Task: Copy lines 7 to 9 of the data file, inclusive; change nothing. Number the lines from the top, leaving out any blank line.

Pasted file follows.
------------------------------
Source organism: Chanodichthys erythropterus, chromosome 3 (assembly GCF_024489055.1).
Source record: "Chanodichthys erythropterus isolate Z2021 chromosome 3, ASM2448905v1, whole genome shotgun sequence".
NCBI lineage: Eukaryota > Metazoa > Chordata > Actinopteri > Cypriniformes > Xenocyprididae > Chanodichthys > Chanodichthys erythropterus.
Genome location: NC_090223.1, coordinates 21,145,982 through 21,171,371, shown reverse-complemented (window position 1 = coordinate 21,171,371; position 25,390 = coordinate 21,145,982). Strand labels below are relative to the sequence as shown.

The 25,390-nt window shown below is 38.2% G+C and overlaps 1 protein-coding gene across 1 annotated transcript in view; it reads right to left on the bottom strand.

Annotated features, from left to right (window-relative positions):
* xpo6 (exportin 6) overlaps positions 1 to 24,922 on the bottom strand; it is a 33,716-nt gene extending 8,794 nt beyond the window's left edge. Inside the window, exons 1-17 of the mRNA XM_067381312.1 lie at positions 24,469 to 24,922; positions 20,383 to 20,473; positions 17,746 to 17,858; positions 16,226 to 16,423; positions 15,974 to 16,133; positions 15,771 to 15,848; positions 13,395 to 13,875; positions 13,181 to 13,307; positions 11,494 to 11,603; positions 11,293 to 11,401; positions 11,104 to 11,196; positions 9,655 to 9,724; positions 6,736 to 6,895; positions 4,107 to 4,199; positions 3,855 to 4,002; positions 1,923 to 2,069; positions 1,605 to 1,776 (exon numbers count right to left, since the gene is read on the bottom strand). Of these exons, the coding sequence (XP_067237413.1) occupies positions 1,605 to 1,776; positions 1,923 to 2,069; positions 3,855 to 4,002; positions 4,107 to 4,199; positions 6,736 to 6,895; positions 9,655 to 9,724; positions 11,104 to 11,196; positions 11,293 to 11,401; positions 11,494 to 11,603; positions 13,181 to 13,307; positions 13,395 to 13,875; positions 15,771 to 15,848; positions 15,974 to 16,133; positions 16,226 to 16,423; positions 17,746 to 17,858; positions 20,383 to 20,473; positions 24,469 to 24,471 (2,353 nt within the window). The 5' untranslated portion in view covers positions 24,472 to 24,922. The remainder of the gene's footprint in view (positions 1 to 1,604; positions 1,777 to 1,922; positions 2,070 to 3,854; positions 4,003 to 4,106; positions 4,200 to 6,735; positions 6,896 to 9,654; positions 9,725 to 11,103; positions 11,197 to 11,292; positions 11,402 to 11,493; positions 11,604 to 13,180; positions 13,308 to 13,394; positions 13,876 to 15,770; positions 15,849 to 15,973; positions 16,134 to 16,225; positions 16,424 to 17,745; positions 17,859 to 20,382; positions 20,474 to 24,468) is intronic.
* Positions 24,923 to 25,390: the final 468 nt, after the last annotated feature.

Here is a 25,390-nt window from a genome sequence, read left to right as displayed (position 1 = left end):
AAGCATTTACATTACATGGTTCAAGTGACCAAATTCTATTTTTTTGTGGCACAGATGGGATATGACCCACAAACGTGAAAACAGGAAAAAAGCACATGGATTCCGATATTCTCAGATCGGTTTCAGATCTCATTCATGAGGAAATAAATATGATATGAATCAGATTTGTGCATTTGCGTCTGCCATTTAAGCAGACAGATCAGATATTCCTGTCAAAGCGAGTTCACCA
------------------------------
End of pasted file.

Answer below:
* xpo6 (exportin 6) overlaps positions 1 to 24,922 on the bottom strand; it is a 33,716-nt gene extending 8,794 nt beyond the window's left edge. Inside the window, exons 1-17 of the mRNA XM_067381312.1 lie at positions 24,469 to 24,922; positions 20,383 to 20,473; positions 17,746 to 17,858; positions 16,226 to 16,423; positions 15,974 to 16,133; positions 15,771 to 15,848; positions 13,395 to 13,875; positions 13,181 to 13,307; positions 11,494 to 11,603; positions 11,293 to 11,401; positions 11,104 to 11,196; positions 9,655 to 9,724; positions 6,736 to 6,895; positions 4,107 to 4,199; positions 3,855 to 4,002; positions 1,923 to 2,069; positions 1,605 to 1,776 (exon numbers count right to left, since the gene is read on the bottom strand). Of these exons, the coding sequence (XP_067237413.1) occupies positions 1,605 to 1,776; positions 1,923 to 2,069; positions 3,855 to 4,002; positions 4,107 to 4,199; positions 6,736 to 6,895; positions 9,655 to 9,724; positions 11,104 to 11,196; positions 11,293 to 11,401; positions 11,494 to 11,603; positions 13,181 to 13,307; positions 13,395 to 13,875; positions 15,771 to 15,848; positions 15,974 to 16,133; positions 16,226 to 16,423; positions 17,746 to 17,858; positions 20,383 to 20,473; positions 24,469 to 24,471 (2,353 nt within the window). The 5' untranslated portion in view covers positions 24,472 to 24,922. The remainder of the gene's footprint in view (positions 1 to 1,604; positions 1,777 to 1,922; positions 2,070 to 3,854; positions 4,003 to 4,106; positions 4,200 to 6,735; positions 6,896 to 9,654; positions 9,725 to 11,103; positions 11,197 to 11,292; positions 11,402 to 11,493; positions 11,604 to 13,180; positions 13,308 to 13,394; positions 13,876 to 15,770; positions 15,849 to 15,973; positions 16,134 to 16,225; positions 16,424 to 17,745; positions 17,859 to 20,382; positions 20,474 to 24,468) is intronic.
* Positions 24,923 to 25,390: the final 468 nt, after the last annotated feature.

Here is a 25,390-nt window from a genome sequence, read left to right as displayed (position 1 = left end):